Retail sales rose in August, highlighting an inconsistency of consumer spending.

Retail sales increased slightly in August, the Commerce Department reported Thursday, highlighting an uneven pace for the economic recovery as spending behavior swings month over month.

The 0.7 percent climb in sales last month came after a 1.8 percent decline in July and gains earlier in the summer. The gains in August, which were better than what economists expected, were prompted by a rise in spending on clothing, electronics, and furniture and home goods.

Sales at bars and restaurants fell, after a rise in July.

That drop is “partly tied to the end of summer, but it’s also tied to fear of the virus when going into a bar,” said Beth Ann Bovino, the U.S. chief economist at S&P Global.

Sales of sporting goods and musical instruments and at book stores rose as students prepared to go back to school. Sales at nonstore retailers, which include e-commerce businesses, rose about 6 percent in August after falling in July.

“The resurgence of the virus resulted in households switching their buying options to hands-free transactions,” Ms. Bovino said.

Sales of cars and auto parts were down 4.5 percent in August. The auto industry has been hit by a shortage of computer chips, causing Toyota Motor to announce recently plans to slash production by about 40 percent.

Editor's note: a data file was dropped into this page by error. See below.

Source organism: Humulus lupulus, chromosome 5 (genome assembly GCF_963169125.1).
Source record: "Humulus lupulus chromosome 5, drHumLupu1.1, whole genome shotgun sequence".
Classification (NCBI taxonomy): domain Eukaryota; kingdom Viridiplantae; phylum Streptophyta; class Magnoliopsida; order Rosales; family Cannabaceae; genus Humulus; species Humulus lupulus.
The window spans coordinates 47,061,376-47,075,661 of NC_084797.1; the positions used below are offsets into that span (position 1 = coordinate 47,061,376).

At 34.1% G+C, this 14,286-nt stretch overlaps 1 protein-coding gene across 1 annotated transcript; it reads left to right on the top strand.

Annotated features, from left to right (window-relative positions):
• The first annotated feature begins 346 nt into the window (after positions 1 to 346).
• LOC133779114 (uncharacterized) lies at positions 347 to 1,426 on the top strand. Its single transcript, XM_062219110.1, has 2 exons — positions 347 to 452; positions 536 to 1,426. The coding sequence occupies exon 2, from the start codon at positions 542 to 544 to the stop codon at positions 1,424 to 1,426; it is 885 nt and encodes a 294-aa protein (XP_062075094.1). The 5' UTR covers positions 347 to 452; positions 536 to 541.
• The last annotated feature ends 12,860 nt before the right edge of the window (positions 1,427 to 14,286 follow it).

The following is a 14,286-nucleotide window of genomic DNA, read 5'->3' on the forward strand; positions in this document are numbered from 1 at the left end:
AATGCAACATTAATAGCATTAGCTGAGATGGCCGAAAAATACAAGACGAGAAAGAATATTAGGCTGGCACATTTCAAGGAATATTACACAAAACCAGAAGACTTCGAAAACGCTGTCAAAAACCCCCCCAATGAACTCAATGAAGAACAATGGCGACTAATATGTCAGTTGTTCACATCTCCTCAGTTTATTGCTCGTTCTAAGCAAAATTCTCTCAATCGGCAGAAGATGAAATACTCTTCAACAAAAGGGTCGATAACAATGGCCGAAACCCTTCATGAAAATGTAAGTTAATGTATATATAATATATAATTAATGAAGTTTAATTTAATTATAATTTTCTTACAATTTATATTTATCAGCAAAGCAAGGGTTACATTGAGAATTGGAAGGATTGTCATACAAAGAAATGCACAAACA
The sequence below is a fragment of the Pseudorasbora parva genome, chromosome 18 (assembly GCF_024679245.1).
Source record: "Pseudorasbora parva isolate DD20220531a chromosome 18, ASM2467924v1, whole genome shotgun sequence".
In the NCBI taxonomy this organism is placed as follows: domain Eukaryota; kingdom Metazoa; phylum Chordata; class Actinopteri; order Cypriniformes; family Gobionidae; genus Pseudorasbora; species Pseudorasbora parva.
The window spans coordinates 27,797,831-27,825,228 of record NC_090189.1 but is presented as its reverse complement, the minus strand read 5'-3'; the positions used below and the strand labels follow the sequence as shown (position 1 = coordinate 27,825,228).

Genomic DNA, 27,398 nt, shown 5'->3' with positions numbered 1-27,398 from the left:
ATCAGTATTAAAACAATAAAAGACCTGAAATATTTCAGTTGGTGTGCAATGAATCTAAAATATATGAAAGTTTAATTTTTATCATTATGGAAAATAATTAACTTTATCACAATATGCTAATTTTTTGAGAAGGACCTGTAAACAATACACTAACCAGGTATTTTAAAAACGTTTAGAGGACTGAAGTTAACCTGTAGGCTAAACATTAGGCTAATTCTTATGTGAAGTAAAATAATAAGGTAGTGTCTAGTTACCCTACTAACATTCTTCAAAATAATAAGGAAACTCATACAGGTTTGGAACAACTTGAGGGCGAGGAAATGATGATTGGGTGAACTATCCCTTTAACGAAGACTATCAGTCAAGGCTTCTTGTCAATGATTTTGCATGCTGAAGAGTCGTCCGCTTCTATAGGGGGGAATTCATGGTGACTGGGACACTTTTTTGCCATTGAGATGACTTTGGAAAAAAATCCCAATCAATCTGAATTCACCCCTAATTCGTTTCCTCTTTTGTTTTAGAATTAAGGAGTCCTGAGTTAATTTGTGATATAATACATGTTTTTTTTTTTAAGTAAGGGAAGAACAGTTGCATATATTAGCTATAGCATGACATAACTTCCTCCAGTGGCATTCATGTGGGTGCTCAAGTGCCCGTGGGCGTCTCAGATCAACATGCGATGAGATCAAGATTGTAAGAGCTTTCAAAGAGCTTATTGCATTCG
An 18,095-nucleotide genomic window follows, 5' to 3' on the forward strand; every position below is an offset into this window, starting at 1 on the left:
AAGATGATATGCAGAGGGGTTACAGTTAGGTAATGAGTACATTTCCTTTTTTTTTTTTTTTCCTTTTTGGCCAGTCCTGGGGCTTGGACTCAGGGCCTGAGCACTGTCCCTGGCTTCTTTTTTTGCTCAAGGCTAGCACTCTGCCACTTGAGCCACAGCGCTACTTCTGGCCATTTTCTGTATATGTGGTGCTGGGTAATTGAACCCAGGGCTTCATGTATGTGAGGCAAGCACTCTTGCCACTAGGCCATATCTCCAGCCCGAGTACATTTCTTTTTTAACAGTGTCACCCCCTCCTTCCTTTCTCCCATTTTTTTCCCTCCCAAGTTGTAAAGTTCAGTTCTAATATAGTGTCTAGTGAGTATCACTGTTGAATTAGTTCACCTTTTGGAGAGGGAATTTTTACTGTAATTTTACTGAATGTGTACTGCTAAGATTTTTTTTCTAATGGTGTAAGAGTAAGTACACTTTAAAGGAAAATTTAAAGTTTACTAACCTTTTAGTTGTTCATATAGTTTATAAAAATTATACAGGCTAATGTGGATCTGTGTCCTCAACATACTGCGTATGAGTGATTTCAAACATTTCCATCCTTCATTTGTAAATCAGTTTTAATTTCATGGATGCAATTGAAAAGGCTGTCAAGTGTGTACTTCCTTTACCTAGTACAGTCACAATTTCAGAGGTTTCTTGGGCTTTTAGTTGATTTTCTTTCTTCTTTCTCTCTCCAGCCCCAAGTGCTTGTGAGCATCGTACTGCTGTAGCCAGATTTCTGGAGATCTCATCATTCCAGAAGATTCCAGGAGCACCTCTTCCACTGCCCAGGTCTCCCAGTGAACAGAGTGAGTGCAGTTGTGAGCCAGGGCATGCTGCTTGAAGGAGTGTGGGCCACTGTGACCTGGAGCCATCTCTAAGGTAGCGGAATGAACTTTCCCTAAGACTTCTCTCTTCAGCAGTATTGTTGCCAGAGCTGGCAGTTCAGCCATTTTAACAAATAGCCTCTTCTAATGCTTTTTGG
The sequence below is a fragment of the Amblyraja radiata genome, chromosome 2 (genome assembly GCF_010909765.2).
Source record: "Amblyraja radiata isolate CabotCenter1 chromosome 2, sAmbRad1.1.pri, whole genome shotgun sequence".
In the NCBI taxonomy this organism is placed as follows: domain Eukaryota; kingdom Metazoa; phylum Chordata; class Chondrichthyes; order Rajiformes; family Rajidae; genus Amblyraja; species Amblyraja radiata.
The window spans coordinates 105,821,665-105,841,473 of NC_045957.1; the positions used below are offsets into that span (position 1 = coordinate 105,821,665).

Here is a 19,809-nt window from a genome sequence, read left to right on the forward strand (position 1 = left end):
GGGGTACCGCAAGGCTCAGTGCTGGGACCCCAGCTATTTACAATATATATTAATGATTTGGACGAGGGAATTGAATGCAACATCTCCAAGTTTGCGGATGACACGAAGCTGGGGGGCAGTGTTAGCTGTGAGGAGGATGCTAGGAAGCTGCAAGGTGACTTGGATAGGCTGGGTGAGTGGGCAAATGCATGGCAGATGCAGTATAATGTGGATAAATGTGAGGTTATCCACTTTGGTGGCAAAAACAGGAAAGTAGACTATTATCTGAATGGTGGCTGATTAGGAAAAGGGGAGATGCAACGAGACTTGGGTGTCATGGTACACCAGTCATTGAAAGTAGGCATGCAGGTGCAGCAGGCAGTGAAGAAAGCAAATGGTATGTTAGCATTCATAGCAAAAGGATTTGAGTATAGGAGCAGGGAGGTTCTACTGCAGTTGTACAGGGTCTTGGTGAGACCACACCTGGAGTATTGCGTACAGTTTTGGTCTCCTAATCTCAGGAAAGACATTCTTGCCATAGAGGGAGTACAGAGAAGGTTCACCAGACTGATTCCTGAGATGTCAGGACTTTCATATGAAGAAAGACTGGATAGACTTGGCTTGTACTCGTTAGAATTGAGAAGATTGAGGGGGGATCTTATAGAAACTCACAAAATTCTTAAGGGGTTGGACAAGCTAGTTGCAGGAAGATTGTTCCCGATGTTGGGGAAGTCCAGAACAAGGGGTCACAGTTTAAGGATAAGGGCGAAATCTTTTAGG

Prices of consumer goods continued to climb in August, albeit at a slower pace, according to data from the Labor Department released this week. The Consumer Price Index rose 5.3 percent in August from a year earlier, the data showed, suggesting inflationary pressures were starting to ease.

The University of Michigan will publish its monthly consumer sentiment index on Friday, a key indicator regarding the economic recovery and consumer behavior. The index fell more than 13 percent in July because consumers expected price increases to continue.

With more employers announcing mandates, the pace of coronavirus vaccinations had been trending steadily upward through the Labor Day holiday, giving economists reason for optimism if cases and hospitalizations level off or decline in September.

Analysts at Bank of America said on Thursday that spending for clothing increased 27 percent for the week ending Sept. 11 compared with the same period last year, based on credit and debit card data. The analysis also found that sales at department stores rose by 21 percent, while spending on furniture were up 9 percent compared with the same time last year.

“Households are sitting on a lot of cash,” Ms. Bovino said. “We expect to see a robust holiday spending season.”

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